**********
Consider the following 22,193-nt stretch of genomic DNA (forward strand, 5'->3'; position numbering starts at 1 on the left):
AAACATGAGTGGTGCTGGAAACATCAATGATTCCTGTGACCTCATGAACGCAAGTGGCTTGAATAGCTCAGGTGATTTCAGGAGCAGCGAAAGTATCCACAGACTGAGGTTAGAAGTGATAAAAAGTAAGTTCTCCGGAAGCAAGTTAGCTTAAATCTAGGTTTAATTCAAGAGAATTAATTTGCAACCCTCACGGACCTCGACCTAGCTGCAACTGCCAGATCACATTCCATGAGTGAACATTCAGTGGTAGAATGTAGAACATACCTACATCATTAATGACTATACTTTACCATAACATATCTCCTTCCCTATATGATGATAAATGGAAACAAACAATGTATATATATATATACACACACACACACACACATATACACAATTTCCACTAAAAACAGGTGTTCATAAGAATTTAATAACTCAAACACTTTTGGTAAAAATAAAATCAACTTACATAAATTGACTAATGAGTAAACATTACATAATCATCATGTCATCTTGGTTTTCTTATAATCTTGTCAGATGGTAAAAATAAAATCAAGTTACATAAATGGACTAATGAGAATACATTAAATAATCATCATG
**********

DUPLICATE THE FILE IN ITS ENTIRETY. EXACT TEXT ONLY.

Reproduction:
Consider the following 22,193-nt stretch of genomic DNA (forward strand, 5'->3'; position numbering starts at 1 on the left):
AAACATGAGTGGTGCTGGAAACATCAATGATTCCTGTGACCTCATGAACGCAAGTGGCTTGAATAGCTCAGGTGATTTCAGGAGCAGCGAAAGTATCCACAGACTGAGGTTAGAAGTGATAAAAAGTAAGTTCTCCGGAAGCAAGTTAGCTTAAATCTAGGTTTAATTCAAGAGAATTAATTTGCAACCCTCACGGACCTCGACCTAGCTGCAACTGCCAGATCACATTCCATGAGTGAACATTCAGTGGTAGAATGTAGAACATACCTACATCATTAATGACTATACTTTACCATAACATATCTCCTTCCCTATATGATGATAAATGGAAACAAACAATGTATATATATATATACACACACACACACACACATATACACAATTTCCACTAAAAACAGGTGTTCATAAGAATTTAATAACTCAAACACTTTTGGTAAAAATAAAATCAACTTACATAAATTGACTAATGAGTAAACATTACATAATCATCATGTCATCTTGGTTTTCTTATAATCTTGTCAGATGGTAAAAATAAAATCAAGTTACATAAATGGACTAATGAGAATACATTAAATAATCATCATG